Network Layer4-15 OSPF (Open Shortest Path First) r “open”: publicly available r Uses Link State algorithm m LS packet dissemination m Topology map at each node m Route computation using Dijkstra’s algorithm r OSPF advertisement carries one entry per neighbor router r Advertisements disseminated to entire AS (via flooding) m Carried in OSPF messages directly over IP (rather than TCP or UDP
Network Layer4-16 OSPF “advanced” features (not in RIP) r Security: all OSPF messages authenticated (to prevent malicious intrusion) r Multiple same-cost paths allowed (only one path in RIP) r For each link, multiple cost metrics for different TOS (e.g., satellite link cost set “low” for best effort; high for real time) r Integrated uni- and multicast support: m Multicast OSPF (MOSPF) uses same topology data base as OSPF r Hierarchical OSPF in large domains.
Network Layer4-17 Hierarchical OSPF
Network Layer4-18 Hierarchical OSPF r Two-level hierarchy: local area, backbone. m Link-state advertisements only in area m each nodes has detailed area topology; only know direction (shortest path) to nets in other areas. r Area border routers: “summarize” distances to nets in own area, advertise to other Area Border routers. r Backbone routers: run OSPF routing limited to backbone. r Boundary routers: connect to other AS’s.
Network Layer4-19 Internet inter-AS routing: BGP r BGP (Border Gateway Protocol): the de facto standard r BGP provides each AS a means to: 1. Obtain subnet reachability information from neighboring ASs. 2. Propagate the reachability information to all routers internal to the AS. 3. Determine “good” routes to subnets based on reachability information and policy. r Allows a subnet to advertise its existence to rest of the Internet: “I am here”
Network Layer4-20 BGP basics r Pairs of routers (BGP peers) exchange routing info over semi- permanent TCP conctns: BGP sessions r Note that BGP sessions do not correspond to physical links. r When AS2 advertises a prefix to AS1, AS2 is promising it will forward any datagrams destined to that prefix towards the prefix. m AS2 can aggregate prefixes in its advertisement 3b 1d 3a 1c 2a AS3 AS1 AS2 1a 2c 2b 1b 3c eBGP session iBGP session
Network Layer4-21 Distributing reachability info r With eBGP session between 3a and 1c, AS3 sends prefix reachability info to AS1. r 1c can then use iBGP do distribute this new prefix reach info to all routers in AS1 r 1b can then re-advertise the new reach info to AS2 over the 1b-to-2a eBGP session r When router learns about a new prefix, it creates an entry for the prefix in its forwarding table. 3b 1d 3a 1c 2a AS3 AS1 AS2 1a 2c 2b 1b 3c eBGP session iBGP session
Network Layer4-22 Path attributes & BGP routes r When advertising a prefix, advert includes BGP attributes. m prefix + attributes = “route” r Two important attributes: m AS-PATH: contains the ASs through which the advert for the prefix passed: AS 67 AS 17 m NEXT-HOP: Indicates the specific internal-AS router to next-hop AS. (There may be multiple links from current AS to next-hop-AS.) r When gateway router receives route advert, uses import policy to accept/decline.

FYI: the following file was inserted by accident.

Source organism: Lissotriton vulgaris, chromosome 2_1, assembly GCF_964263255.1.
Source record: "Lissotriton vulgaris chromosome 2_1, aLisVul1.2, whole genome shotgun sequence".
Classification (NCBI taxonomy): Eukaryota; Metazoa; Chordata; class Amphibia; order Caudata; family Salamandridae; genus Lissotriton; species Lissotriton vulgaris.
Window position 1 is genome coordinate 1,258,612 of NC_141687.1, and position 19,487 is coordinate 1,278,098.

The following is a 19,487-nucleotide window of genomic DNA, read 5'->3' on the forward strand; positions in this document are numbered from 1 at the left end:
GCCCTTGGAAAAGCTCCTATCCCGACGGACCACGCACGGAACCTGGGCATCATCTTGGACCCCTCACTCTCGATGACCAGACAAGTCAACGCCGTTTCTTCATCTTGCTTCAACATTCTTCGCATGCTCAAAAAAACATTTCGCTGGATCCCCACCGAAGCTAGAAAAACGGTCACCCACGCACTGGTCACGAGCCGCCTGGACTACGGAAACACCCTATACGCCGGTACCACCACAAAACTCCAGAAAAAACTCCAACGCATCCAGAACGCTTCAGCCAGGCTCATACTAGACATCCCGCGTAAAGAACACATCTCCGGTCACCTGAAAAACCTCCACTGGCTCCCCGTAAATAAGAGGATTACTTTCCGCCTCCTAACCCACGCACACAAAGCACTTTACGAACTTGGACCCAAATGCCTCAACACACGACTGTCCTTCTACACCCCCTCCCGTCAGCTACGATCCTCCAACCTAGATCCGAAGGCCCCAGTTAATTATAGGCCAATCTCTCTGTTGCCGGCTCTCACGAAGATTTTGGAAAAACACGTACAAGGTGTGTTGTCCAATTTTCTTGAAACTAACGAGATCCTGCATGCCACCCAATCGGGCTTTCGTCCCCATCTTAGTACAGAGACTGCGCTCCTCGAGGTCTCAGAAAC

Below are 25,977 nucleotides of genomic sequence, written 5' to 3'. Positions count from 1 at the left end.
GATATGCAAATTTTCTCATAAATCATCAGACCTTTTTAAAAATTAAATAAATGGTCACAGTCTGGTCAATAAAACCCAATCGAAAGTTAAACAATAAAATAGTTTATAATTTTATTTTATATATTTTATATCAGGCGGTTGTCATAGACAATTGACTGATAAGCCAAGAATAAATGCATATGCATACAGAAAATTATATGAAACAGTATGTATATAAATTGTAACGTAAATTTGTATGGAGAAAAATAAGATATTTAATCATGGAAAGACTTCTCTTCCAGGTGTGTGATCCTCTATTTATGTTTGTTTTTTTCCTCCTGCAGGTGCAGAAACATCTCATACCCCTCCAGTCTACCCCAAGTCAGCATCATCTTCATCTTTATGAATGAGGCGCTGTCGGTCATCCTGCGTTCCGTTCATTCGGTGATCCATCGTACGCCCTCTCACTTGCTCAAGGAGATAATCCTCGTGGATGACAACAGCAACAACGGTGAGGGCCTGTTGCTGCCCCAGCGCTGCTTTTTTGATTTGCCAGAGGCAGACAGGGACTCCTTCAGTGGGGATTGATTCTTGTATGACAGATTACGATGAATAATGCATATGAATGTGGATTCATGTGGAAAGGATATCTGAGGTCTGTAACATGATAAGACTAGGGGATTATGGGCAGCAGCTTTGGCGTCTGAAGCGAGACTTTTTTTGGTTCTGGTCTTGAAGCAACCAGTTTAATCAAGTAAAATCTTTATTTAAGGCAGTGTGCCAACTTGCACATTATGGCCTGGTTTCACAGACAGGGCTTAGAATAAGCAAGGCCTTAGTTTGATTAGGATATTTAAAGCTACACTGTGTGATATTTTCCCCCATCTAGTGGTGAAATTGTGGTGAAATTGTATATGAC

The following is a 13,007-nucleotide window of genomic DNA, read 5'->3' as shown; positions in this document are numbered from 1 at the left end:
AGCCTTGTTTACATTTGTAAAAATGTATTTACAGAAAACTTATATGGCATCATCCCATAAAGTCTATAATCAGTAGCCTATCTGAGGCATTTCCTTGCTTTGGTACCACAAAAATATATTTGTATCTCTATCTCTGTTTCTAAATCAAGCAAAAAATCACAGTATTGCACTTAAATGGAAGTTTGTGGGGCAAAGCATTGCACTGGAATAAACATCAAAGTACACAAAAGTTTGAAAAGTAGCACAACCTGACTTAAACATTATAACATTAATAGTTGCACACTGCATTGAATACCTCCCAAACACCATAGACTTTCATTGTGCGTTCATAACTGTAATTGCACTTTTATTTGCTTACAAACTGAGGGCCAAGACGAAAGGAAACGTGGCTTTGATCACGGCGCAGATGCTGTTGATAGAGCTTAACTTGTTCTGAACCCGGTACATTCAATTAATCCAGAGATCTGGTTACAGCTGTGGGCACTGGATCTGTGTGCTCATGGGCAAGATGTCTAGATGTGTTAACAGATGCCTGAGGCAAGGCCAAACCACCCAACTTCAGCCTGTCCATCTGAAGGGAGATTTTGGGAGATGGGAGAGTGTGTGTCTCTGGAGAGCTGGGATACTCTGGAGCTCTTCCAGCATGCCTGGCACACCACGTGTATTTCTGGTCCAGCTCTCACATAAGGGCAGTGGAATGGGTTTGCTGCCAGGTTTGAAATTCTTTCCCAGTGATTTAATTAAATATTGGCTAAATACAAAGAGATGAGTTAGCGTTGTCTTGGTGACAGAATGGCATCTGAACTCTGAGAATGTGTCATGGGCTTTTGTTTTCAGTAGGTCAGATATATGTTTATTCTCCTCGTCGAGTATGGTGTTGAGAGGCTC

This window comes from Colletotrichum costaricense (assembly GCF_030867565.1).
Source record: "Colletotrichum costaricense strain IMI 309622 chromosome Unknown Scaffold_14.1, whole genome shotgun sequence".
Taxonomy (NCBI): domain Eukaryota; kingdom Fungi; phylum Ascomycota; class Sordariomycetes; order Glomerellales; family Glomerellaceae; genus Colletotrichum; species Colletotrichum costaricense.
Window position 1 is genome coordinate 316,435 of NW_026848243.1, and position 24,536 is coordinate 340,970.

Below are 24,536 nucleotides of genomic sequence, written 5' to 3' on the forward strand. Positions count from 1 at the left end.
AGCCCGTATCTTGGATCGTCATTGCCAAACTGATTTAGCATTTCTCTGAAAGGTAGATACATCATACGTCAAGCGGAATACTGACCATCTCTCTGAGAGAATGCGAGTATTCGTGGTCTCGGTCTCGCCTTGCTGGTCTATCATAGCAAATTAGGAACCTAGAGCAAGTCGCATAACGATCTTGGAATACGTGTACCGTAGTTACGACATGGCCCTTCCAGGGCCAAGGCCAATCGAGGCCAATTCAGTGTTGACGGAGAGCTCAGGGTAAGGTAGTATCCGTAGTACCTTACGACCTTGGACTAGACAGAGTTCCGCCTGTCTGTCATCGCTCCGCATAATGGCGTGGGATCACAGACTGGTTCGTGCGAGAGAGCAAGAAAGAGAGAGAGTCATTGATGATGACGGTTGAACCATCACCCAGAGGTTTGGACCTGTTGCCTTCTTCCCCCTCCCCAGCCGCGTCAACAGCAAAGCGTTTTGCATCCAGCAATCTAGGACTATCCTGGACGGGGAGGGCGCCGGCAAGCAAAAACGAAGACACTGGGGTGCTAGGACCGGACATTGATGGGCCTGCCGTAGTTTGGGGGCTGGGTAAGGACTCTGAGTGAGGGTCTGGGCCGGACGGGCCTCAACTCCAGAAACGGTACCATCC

Network Layer4-23 BGP route selection r Router may learn about more than 1 route to some prefix. Router must select route. r Elimination rules: 1. Local preference value attribute: policy decision 2. Shortest AS-PATH 3. Closest NEXT-HOP router: hot potato routing 4. Additional criteria
Network Layer4-24 BGP messages r BGP messages exchanged using TCP. r BGP messages: m OPEN: opens TCP connection to peer and authenticates sender m UPDATE: advertises new path (or withdraws old) m KEEPALIVE keeps connection alive in absence of UPDATES; also ACKs OPEN request m NOTIFICATION: reports errors in previous msg; also used to close connection
Network Layer4-25 BGP routing policy r A,B,C are provider networks r X,W,Y are customer (of provider networks) r X is dual-homed: attached to two networks m X does not want to route from B via X to C m.. so X will not advertise to B a route to C
Network Layer4-26 BGP routing policy (2) r A advertises to B the path AW r B advertises to X the path BAW r Should B advertise to C the path BAW? m No way! B gets no “revenue” for routing CBAW since neither W nor C are B’s customers m B wants to force C to route to w via A m B wants to route only to/from its customers!
Network Layer4-27 Why different Intra- and Inter-AS routing ? Policy: r Inter-AS: admin wants control over how its traffic routed, who routes through its net. r Intra-AS: single admin, so no policy decisions needed Scale: r hierarchical routing saves table size, reduced update traffic Performance: r Intra-AS: can focus on performance r Inter-AS: policy may dominate over performance
Network Layer4-28 Network Layer: summary Next stop: the Data link layer! What we’ve covered: r network layer services r routing principles: link state and distance vector r hierarchical routing r IP r Internet routing protocols RIP, OSPF, BGP r what’s inside a router? r IPv6